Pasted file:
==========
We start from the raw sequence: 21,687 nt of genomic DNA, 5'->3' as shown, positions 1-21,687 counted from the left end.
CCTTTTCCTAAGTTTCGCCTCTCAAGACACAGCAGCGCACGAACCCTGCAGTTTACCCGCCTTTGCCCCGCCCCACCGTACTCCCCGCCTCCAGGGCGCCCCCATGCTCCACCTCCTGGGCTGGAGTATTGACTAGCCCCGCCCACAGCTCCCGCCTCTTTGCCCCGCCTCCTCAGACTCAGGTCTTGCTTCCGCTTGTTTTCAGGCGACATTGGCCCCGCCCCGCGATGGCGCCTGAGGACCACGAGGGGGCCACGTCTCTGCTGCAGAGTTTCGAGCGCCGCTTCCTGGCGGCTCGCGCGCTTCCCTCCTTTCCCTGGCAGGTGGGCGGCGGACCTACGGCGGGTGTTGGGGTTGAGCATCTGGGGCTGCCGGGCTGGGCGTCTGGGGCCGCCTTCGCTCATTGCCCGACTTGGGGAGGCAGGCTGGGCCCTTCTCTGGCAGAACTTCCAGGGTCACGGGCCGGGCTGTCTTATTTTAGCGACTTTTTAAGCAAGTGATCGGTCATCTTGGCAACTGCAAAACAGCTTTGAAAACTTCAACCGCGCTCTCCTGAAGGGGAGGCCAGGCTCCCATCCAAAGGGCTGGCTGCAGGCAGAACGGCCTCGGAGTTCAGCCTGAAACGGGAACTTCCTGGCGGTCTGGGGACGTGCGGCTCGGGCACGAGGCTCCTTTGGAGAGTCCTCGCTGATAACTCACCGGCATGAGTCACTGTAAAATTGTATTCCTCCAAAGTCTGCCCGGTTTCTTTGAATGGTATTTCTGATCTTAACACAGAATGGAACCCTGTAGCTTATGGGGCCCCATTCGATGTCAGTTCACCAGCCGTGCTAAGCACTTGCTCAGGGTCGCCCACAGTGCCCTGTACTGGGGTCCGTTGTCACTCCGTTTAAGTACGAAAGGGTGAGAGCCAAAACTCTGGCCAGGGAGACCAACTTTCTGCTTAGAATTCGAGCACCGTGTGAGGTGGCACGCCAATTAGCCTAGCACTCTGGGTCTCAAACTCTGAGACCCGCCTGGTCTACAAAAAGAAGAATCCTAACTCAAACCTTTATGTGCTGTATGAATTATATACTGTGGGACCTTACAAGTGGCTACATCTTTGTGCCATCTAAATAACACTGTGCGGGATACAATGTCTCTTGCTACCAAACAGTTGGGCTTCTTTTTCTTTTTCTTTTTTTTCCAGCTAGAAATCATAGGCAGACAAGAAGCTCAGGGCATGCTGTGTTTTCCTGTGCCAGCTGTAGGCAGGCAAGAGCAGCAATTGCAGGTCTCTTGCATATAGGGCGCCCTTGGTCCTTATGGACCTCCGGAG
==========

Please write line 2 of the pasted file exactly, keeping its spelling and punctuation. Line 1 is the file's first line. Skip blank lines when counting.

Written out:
CCTTTTCCTAAGTTTCGCCTCTCAAGACACAGCAGCGCACGAACCCTGCAGTTTACCCGCCTTTGCCCCGCCCCACCGTACTCCCCGCCTCCAGGGCGCCCCCATGCTCCACCTCCTGGGCTGGAGTATTGACTAGCCCCGCCCACAGCTCCCGCCTCTTTGCCCCGCCTCCTCAGACTCAGGTCTTGCTTCCGCTTGTTTTCAGGCGACATTGGCCCCGCCCCGCGATGGCGCCTGAGGACCACGAGGGGGCCACGTCTCTGCTGCAGAGTTTCGAGCGCCGCTTCCTGGCGGCTCGCGCGCTTCCCTCCTTTCCCTGGCAGGTGGGCGGCGGACCTACGGCGGGTGTTGGGGTTGAGCATCTGGGGCTGCCGGGCTGGGCGTCTGGGGCCGCCTTCGCTCATTGCCCGACTTGGGGAGGCAGGCTGGGCCCTTCTCTGGCAGAACTTCCAGGGTCACGGGCCGGGCTGTCTTATTTTAGCGACTTTTTAAGCAAGTGATCGGTCATCTTGGCAACTGCAAAACAGCTTTGAAAACTTCAACCGCGCTCTCCTGAAGGGGAGGCCAGGCTCCCATCCAAAGGGCTGGCTGCAGGCAGAACGGCCTCGGAGTTCAGCCTGAAACGGGAACTTCCTGGCGGTCTGGGGACGTGCGGCTCGGGCACGAGGCTCCTTTGGAGAGTCCTCGCTGATAACTCACCGGCATGAGTCACTGTAAAATTGTATTCCTCCAAAGTCTGCCCGGTTTCTTTGAATGGTATTTCTGATCTTAACACAGAATGGAACCCTGTAGCTTATGGGGCCCCATTCGATGTCAGTTCACCAGCCGTGCTAAGCACTTGCTCAGGGTCGCCCACAGTGCCCTGTACTGGGGTCCGTTGTCACTCCGTTTAAGTACGAAAGGGTGAGAGCCAAAACTCTGGCCAGGGAGACCAACTTTCTGCTTAGAATTCGAGCACCGTGTGAGGTGGCACGCCAATTAGCCTAGCACTCTGGGTCTCAAACTCTGAGACCCGCCTGGTCTACAAAAAGAAGAATCCTAACTCAAACCTTTATGTGCTGTATGAATTATATACTGTGGGACCTTACAAGTGGCTACATCTTTGTGCCATCTAAATAACACTGTGCGGGATACAATGTCTCTTGCTACCAAACAGTTGGGCTTCTTTTTCTTTTTCTTTTTTTTCCAGCTAGAAATCATAGGCAGACAAGAAGCTCAGGGCATGCTGTGTTTTCCTGTGCCAGCTGTAGGCAGGCAAGAGCAGCAATTGCAGGTCTCTTGCATATAGGGCGCCCTTGGTCCTTATGGACCTCCGGAG